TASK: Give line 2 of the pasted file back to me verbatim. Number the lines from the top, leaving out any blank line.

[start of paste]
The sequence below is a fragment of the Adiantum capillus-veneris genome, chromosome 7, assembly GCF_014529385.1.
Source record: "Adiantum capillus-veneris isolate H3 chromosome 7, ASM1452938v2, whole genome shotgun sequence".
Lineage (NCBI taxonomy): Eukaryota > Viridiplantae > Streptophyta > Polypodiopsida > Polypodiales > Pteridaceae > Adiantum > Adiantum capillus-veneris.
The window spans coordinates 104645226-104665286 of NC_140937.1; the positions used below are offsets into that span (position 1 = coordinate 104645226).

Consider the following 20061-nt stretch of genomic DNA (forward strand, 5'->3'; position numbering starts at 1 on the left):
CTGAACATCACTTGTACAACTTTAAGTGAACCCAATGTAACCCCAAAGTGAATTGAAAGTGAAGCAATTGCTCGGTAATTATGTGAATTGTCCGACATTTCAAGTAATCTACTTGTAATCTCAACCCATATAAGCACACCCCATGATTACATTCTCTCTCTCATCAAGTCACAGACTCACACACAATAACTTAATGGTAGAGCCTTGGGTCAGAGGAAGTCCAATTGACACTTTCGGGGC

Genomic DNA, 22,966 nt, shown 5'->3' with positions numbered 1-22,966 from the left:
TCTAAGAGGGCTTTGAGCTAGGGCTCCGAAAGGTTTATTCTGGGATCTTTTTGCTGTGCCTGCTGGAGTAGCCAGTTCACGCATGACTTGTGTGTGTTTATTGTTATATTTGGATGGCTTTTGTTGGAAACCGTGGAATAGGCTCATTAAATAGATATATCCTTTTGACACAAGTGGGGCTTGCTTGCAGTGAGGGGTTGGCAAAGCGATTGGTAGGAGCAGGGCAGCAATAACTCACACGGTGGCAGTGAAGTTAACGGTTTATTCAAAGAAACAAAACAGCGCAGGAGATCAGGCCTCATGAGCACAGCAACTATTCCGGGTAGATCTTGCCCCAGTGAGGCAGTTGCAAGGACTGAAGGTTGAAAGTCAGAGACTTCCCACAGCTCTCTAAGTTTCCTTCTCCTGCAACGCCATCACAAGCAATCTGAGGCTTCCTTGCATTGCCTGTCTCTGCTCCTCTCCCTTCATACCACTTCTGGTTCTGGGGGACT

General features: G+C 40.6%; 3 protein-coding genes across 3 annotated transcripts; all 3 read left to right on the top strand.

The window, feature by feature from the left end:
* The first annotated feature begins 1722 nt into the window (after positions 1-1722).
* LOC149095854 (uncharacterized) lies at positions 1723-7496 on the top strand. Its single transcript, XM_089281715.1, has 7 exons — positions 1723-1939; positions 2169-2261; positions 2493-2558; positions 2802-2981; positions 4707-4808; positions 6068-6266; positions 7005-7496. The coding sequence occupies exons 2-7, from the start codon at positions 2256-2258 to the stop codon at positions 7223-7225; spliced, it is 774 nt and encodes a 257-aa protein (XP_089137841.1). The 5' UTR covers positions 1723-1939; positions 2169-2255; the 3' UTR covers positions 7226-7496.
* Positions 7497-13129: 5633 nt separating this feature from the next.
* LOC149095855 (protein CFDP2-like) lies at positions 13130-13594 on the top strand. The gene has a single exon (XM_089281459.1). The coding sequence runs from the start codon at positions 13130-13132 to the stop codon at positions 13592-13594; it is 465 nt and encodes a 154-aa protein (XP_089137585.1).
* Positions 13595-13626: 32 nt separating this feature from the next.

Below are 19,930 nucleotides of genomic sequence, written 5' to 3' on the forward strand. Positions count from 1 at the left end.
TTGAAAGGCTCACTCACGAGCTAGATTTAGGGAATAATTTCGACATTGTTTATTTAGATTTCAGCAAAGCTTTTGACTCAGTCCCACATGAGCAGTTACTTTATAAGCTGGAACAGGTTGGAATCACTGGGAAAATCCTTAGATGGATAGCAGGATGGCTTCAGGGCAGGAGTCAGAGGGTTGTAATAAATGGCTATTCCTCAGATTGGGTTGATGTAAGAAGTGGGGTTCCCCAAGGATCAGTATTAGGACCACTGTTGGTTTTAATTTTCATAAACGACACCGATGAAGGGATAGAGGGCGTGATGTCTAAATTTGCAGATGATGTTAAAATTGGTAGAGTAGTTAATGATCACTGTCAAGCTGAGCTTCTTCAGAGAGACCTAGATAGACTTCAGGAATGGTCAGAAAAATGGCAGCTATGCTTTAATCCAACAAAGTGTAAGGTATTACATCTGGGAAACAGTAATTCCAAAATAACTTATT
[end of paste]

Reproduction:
Source record: "Adiantum capillus-veneris isolate H3 chromosome 7, ASM1452938v2, whole genome shotgun sequence".